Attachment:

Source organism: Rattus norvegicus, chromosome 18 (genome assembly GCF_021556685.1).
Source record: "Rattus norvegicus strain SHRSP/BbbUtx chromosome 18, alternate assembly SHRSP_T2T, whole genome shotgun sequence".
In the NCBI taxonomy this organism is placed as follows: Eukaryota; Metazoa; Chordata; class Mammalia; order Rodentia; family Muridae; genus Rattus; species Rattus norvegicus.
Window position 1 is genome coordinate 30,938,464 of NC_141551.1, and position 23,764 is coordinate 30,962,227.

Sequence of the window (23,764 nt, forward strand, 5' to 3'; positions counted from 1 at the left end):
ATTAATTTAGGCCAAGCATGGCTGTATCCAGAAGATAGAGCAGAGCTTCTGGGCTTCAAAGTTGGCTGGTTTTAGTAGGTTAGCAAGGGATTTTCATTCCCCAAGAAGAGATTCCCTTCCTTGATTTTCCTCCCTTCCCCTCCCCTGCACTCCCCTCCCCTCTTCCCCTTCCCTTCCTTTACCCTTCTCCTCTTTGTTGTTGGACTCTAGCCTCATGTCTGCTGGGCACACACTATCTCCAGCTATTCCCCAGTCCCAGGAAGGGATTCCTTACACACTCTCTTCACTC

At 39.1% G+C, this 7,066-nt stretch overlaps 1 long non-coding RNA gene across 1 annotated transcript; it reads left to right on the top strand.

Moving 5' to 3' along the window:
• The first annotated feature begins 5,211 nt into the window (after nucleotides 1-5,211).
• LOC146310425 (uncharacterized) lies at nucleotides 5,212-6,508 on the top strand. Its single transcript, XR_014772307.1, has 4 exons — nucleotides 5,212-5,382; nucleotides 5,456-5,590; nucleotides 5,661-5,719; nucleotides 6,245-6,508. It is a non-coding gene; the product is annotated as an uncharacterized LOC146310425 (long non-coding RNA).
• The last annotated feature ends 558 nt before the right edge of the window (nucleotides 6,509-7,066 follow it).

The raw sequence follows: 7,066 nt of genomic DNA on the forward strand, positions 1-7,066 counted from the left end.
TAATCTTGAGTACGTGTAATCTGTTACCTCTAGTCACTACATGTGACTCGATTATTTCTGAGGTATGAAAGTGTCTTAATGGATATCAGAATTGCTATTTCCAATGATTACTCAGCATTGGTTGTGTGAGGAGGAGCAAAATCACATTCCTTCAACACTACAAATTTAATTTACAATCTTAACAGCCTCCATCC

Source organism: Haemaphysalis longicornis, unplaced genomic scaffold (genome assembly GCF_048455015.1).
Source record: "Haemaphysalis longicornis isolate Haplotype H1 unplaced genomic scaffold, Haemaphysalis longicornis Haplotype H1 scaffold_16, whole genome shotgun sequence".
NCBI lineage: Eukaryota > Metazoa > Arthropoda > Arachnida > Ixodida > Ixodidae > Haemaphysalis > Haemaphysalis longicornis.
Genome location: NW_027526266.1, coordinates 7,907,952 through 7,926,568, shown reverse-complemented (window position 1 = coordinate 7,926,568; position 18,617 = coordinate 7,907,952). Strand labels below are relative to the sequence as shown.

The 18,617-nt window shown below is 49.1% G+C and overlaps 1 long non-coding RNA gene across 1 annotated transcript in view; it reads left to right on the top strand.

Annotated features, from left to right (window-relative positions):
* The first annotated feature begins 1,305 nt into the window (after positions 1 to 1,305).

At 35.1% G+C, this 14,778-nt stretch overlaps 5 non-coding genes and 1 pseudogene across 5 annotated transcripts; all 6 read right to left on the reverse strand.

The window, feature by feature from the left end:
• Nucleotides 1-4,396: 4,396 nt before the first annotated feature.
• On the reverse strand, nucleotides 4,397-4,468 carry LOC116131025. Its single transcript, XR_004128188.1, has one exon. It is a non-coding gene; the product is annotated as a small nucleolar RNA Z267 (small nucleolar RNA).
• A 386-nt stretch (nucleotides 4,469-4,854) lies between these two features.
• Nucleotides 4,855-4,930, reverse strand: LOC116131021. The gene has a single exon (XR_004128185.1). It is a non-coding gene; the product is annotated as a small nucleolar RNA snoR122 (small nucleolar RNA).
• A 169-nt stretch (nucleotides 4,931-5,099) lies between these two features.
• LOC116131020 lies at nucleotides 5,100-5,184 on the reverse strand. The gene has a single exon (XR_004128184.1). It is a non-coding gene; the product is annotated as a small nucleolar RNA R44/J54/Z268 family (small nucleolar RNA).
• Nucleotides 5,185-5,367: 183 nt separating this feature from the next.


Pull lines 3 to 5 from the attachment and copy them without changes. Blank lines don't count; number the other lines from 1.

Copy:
In the NCBI taxonomy this organism is placed as follows: Eukaryota; Metazoa; Chordata; class Mammalia; order Rodentia; family Muridae; genus Rattus; species Rattus norvegicus.
Window position 1 is genome coordinate 30,938,464 of NC_141551.1, and position 23,764 is coordinate 30,962,227.

Sequence of the window (23,764 nt, forward strand, 5' to 3'; positions counted from 1 at the left end):